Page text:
Last week, the Chair of the Securities and Exchange Commission (SEC) Gary Gensler discussed the SEC’s cybersecurity policy work and publicized ongoing SEC regulatory efforts that could affect public companies, SEC registrants, and financial sector service providers. During his keynote address at the 2022 Securities Regulation Institute, Chair Gensler stressed the importance of cybersecurity to the modern economy and the SEC’s cooperation with federal agencies as part of the Biden administration’s broader cybersecurity initiatives. He then outlined six different areas where SEC staff are considering new or revised cyber regulations:
Public Companies: Cybersecurity Event Disclosure
Chair Gensler reiterated that public companies already have certain obligations to disclose material information to investors, and that material information may include the occurrence of cybersecurity event—such as a data breach or ransomware attack. He also highlighted the SEC’s recent enforcement actions against public companies for failure to disclose material information relating to a cybersecurity event. On the regulatory front, the Chair announced that SEC staff are considering “whether and how” to change public companies’ disclosures to investors related to cybersecurity events.
Public Companies: Cyber Risk Disclosure
Similarly, Chair Gensler reiterated that public companies “have an obligation to share [risk] information with investors on a regular basis” and that many companies already provide information on cyber risk to investors. The SEC is now considering rules regarding cyber risk disclosure, as the Chair believes that “companies and investors alike would benefit if this [cyber risk] information were presented in a consistent, comparable, and decision-useful manner.” A future SEC rule requiring uniform disclosure of cyber risks may require companies to describe “their practices with respect to cybersecurity governance, strategy, and risk management.”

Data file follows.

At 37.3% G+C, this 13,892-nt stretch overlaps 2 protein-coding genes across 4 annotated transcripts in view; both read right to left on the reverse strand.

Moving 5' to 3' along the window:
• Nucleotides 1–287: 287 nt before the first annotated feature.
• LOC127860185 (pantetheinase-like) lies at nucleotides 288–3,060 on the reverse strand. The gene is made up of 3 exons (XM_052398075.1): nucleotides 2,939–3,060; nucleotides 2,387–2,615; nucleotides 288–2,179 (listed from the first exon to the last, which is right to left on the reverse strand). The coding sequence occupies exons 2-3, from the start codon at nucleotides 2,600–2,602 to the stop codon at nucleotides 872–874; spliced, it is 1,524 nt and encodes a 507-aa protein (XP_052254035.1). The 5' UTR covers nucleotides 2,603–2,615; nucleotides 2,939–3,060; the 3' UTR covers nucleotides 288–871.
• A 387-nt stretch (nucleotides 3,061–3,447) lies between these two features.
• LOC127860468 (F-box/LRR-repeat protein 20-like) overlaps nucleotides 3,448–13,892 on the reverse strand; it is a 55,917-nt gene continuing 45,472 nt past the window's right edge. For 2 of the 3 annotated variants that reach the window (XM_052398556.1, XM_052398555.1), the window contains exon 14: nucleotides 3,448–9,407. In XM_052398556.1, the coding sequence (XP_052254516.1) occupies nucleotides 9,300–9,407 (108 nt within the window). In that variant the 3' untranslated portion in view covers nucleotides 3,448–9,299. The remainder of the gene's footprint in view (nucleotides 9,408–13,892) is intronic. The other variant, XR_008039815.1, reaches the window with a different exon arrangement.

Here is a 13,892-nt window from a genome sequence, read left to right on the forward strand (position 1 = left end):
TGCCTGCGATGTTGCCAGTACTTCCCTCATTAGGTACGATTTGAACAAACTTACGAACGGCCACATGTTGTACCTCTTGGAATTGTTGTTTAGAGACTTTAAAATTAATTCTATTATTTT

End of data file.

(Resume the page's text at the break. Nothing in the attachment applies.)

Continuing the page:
SEC Registrants: Regulation SCI
With respect to SEC registrants, Chair Gensler focused on an opportunity to “freshen up” the SEC’s 2014 rule on Regulation Systems Compliance and Integrity (Regulation SCI). Currently, Regulation SCI imposes technological and business continuity requirements on so-called “SCI entities” like stock exchanges, clearinghouses, alternative trading systems, and self-regulatory organizations. SEC staff are now considering whether to “broaden and deepen” Regulation SCI by i) applying it to Treasury trading platforms, large market-makers, and large broker-dealers and ii) “shor[ing] up” the cybersecurity requirements in Regulation SCI.
SEC Registrants: Funds, Advisers, and Broker-Dealers
SEC registrants that fall outside the scope of Regulation SCI—like investment funds, investment advisers, and broker-dealers—are subject to books-and-records and business continuity regulations which may effectively require certain cybersecurity practices. Chair Gensler announced that SEC staff are considering additional cybersecurity and incident reporting regulations for these entities. The Chair believes that such regulations “could give clients and investors better information with which to make decisions, create incentives to improve cyber hygiene, and provide the [SEC] with more insight into intermediaries’ cyber risk.”